Review: Azusa Reimagined - Word&Way

Review: Azusa Reimagined

AZUSA REIMAGINED: A Radical Vision of Religious and Democratic Belonging. (Encountering Traditions). By Keri Day. Stanford, CA: Stanford University Press, 2022.  X + 218 pages.

When did the Pentecostal Movement actually begin? That is a question many have asked through the years. Was it the night of January 1, 1901, when Agnes Ozman first spoke in tongues during a watch night service at Charles Parham’s Bethel Bible School in Topeka, Kansas? Or was it the Azusa Revival that broke out in Los Angeles in 1906 under the leadership of William Seymour? The question revolves around whether speaking in tongues as initial evidence is the foundation piece of Pentecostalism, or whether a revival that birthed missionary movements, new denominations, and more, is the beginning point. Mixed into all of this is the question of race. Charles Parham was a white holiness preacher, while William Seymour, a former associate of Parham’s, was Black.

Robert D. Cornwall

The racial-ethnic piece is important to the conversation, as Azusa Street was marked both by its Black leadership and its roots in Black religious life. These roots include spiritual practices that emerged during slavery, and which proved offensive to many, including Parham. There are political and cultural issues at work here. Parham’s negative responses to Azusa were rooted in his own racism, as was true of other white holiness preachers (not to mention the larger white Christian community).

Having experienced the Pentecostal movement during my late adolescence and early adulthood through my involvement with two congregations affiliated with the International Church of the Foursquare Gospel, I have long been interested in the history of the Pentecostal movement. I have been especially interested in the story of Foursquare founder Aimee Semple McPherson. In addition, one of my seminary professors, Mel Robeck, is one of the preeminent scholars of the Azusa Street Revival. What has fascinated me about the Azusa Street Revival is its racial/ethnic/gender diversity. I have always grieved over the fact that within a short period the diversity of Azusa Street gave way within Pentecostalism to largely segregated denominations. Where the movement of the Holy Spirit seemed to be drawing people together and empowering those who had been on the margins (women and people of color), before too long that all ended as Pentecostalism acclimated itself to the larger fundamentalist/evangelical world. Nevertheless, Azusa’s witness remains, if only we pay attention to it.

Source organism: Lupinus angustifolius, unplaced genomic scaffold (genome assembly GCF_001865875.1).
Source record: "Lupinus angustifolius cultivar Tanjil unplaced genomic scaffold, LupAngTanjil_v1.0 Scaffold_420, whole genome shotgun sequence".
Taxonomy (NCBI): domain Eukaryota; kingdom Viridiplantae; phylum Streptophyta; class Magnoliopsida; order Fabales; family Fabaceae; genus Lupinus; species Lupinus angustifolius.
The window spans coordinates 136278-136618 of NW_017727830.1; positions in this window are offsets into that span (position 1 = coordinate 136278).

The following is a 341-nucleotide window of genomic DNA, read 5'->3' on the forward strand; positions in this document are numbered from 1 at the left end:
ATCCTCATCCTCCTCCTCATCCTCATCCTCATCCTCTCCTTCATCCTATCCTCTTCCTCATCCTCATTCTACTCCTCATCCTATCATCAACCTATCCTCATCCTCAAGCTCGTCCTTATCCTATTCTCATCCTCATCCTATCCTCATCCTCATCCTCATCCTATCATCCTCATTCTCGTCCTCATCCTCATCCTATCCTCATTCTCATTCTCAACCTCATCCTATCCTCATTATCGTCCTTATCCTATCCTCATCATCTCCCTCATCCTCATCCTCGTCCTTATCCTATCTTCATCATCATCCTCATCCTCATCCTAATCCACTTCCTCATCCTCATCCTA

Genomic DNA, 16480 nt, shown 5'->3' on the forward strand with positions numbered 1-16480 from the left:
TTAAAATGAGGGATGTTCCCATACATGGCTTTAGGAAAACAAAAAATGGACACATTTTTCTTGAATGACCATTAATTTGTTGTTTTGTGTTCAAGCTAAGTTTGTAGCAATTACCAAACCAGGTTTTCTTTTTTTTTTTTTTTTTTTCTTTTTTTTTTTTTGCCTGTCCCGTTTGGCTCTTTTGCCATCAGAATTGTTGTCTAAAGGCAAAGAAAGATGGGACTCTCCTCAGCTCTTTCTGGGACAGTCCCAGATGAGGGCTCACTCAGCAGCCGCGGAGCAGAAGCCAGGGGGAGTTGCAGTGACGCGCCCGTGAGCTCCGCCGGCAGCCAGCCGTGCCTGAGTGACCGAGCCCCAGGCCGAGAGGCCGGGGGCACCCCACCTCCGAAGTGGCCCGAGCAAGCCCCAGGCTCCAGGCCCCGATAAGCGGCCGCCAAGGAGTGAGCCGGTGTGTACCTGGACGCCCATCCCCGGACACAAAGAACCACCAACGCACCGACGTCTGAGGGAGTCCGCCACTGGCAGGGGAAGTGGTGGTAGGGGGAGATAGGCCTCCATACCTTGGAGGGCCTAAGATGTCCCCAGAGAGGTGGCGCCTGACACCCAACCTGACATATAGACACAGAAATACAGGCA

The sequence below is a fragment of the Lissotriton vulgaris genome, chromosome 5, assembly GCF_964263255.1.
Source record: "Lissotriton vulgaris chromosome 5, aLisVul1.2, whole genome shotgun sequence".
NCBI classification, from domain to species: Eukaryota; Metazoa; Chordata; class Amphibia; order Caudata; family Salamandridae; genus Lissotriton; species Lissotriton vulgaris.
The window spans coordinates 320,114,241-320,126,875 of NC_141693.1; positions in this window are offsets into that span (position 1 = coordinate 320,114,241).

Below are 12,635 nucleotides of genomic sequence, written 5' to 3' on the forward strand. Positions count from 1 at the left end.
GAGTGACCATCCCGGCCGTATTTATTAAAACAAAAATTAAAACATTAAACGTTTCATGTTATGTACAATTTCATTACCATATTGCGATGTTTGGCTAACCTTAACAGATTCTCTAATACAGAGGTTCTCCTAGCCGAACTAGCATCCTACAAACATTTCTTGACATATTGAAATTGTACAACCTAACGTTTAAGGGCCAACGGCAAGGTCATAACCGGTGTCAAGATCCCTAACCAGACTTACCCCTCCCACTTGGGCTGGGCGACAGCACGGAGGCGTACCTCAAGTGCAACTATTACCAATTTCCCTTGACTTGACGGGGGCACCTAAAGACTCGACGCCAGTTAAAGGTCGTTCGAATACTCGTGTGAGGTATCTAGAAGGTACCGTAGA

Fortunately, greater attention has been given to Azusa Street, especially since the centennial observances in 2006. This attention is part of a larger interest in Pentecostalism and the charismatic movement, as these movements explode across the globe. Pentecostalism is now the fastest growing segment of the Christian movement, especially outside the USA and Europe, and so it can no longer be ignored. But there is still much to learn. With that in mind, we turn to Keri Day’s book Azusa Reimagined: A Radical Vision of Religious and Democratic Belonging. Day dives deep underneath the revival, looking not to its theology and the role of speaking in tongues, but to the social-political-cultural dynamics that gave birth to the revival. She is especially interested in the role that race and gender play in the rise of the revival and how it was received. She sees Azusa not only as a religious revival, but as an expression of a Black religious/social dynamic that reflects both the social location of the participants at the moment of the revival, and going back to slavery.

The author of this study, Keri Day, is Associate Professor of Constructive Theology and African American Religion at Princeton Theological Seminary. She is the author of several previous books, including Notes of a Native Daughter (Eerdmans), which I previously reviewed here.  Day is by background Pentecostal, so this is a deep dive into her own tradition.